The Airedale is the king of the terriers and the largest of the terrier group. It is a splendid-looking animal with plenty of stamina and combines ideally the roles of family pet and guard.
Prior to World War I, the Airedale worked as a patrol dog with dock and railway police. It served during the war in the Russian Army and the British Army. It also worked for the Red Cross, locating the wounded and carrying messages. Indeed, at that time its abilities as a messenger and guard were considered superior to those of the German Shepherd Dog. The Airedale also took part in World War II but was gradually superseded by the German Shepherd Dog, the Dobermann, the Boxer and others
The frequency with which the Airedale has been judged best of all breeds at major shows worldwide must be attributed to the perfection of type attained in this breed. Yet, to be shown to its full advantage, a potential champion requires long hours of brushing, trimming and shaping of its thick, wiry coat.
Origin and history
The Airedale is named after the valley of Aire in Yorkshire from which its ancestors came. It was originally called the Waterside, or working terrier. The forerunner of the present-day Airedale was kept for vermin control by Yorkshire gamekeepers, and it was probably crossed with the Otterhound.
In the late 1800s the Fox Terrier enjoyed immense popularity, and much thought and care went into the breeding and development of this bigger terrier as an attractive and, at the same time, useful dog. It was soon adopted as a companion, but – when given the chance can still prove itself as an expert ratter and ducker. It can also be trained to the gun. I can recall a family Airedale coming to the rescue when we kept a rather fierce Muscovy Drake; the dog would round it up and carry the bird gently back to the pen in its mouth.
- Attractive, sporty appearance
- Faithful guard
- Loyal to owner
- Good with children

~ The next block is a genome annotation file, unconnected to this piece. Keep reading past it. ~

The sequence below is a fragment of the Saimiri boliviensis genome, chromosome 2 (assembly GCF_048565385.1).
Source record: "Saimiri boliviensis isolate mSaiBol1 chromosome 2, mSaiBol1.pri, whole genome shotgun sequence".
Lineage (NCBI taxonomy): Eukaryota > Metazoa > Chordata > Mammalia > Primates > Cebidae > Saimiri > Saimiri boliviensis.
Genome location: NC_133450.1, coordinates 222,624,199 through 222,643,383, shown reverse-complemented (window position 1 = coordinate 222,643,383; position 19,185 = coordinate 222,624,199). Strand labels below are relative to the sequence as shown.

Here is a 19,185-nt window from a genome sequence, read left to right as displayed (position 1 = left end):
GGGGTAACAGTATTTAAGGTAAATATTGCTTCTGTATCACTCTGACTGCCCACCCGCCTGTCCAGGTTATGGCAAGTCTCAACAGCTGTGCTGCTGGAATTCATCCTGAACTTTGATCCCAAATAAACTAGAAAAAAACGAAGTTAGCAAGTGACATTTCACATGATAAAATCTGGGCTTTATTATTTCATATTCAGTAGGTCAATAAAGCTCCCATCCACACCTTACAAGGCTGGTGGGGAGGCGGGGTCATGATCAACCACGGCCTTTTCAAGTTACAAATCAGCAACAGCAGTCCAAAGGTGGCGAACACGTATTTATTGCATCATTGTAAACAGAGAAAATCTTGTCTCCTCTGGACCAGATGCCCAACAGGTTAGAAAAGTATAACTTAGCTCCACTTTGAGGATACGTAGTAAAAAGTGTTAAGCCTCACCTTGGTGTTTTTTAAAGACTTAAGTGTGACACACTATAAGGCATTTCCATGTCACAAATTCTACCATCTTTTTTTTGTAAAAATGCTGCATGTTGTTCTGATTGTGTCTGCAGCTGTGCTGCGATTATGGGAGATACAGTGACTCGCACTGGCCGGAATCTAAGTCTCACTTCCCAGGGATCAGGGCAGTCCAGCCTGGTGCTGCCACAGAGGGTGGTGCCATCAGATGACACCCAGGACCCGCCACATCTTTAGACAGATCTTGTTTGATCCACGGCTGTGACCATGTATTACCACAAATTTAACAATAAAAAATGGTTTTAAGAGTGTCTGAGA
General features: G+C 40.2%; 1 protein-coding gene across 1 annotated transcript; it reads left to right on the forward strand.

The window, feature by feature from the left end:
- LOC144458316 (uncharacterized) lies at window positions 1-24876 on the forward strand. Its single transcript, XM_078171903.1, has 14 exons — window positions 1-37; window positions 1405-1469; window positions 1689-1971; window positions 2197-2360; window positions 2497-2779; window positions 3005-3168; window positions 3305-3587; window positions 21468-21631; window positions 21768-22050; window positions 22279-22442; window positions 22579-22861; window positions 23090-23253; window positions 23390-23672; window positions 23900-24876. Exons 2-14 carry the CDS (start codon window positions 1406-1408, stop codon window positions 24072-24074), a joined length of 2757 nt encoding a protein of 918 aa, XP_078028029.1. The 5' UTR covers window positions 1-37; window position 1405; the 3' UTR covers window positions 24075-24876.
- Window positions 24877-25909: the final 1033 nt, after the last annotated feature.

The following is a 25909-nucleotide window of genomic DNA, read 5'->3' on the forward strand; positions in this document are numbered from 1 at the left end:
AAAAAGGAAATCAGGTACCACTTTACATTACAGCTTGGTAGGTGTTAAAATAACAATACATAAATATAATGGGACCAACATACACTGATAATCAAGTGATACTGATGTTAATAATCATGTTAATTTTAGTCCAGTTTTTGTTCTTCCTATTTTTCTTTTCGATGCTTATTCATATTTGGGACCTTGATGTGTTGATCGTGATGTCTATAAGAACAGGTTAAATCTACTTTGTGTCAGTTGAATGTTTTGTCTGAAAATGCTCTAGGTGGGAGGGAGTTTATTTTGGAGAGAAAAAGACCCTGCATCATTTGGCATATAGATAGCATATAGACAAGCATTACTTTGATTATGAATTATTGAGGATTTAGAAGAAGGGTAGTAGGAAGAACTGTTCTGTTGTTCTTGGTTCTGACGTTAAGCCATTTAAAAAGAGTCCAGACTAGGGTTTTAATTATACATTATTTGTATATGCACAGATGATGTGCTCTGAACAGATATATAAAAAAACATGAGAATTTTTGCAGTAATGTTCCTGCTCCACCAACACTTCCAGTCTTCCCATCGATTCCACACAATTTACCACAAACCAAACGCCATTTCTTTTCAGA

- Sound temperament
- That hard, wiry coat ought to be hand stripped
- Can be overprotective
Height: dogs 24in (61cm) at the shoulde_ bitches slightly less. Weight: approximately 551b (25kg).
One of the useful features about this dog is that although large it will adapt easily to living in a reasonably confined space, provided that it has at least two good 20-minute walks and an offthe-lead run every day. Alternatively, it will be in its element running with horses in the country and squelching, with wagging tail, through muddy fields.
Keen of expression, quick of movement, on the tip-toe of expectation at any moment. Character is denoted and shown by the expression of the eyes and by the carriage of the ears and tail.
The head and ears, with the exception of dark markings on each side of the skull, should be tan, the ears being of a darker shade than the rest. The legs up to the thighs and elbows also should be tan, the body dark grizzle.
Head and skull
The skull should be long and flat, not too broad between the ears, and narrowing slightly to the eyes. The skull should be free from wrinkles with stop hardly visible and cheeks level. Both the jaws should be deep, powerful, strong and muscula_ as strength of foreface is an essential characteristic of the Airedale, but there must be no excess development of the jaws to give a rounded or bulging appearance to the cheeks, as ‘cheekiness’ is not desired. Lips should be tight, and the nose black.
The shoulders are long. The chest is deep but not broad. The depth of the chest is approximately level with the elbows. The body is short, strong and level. The ribs are well sprung. The loins are muscular and of good width. There is little space between the last rib and the hip joint. The hindquarters are strong and muscular with no droop.
The tail should be set on high and carried gaily but not curled over the back. It should be of good strength and substance and of fair length.
These should be small, round and compact with a good depth of pad, well cushioned and the toes moderately arched, not turned either in or out.
Airedale Feeding & Grooming
The Airedale needs frequent grooming with a stiff brush, and if you plan to enter the dog in the show ring, it is essential that its coat is regularly hand stripped. Ask the breeder to show you how this is done and don’t be ashamed if you eventually resort to having the job done by a skilled canine beautician. If you do not plan to show, you need to have your Airedale stripped only in spring and summer for coolness and neatness, but allow it to keep its thick coat for winter protection.
The Airedale needs at least 13-200z (369-587g) cans of a branded, meaty dog food every day, plus a generous supply of biscuit meal. It will also appreciate the occasional large dog biscuit.
They do best on raw food. If you can not give them raw food then you should make sure to feed them a high quality dry food such as Eukanuba, 1st Choice or Royal.
Watch the Airedale’s weight. If it shows signs of becoming too heavy, reduce the supply of biscuit meal. Its girth will depend on how active a life the dog leads.
Incidentally the old adaged ‘give a dog a bone’ can be misleading. Almost all dogs will gnaw a bone with relish, but whereas one may show no after-effects, the fatty content may make another very sick. The owner must be guided by experience.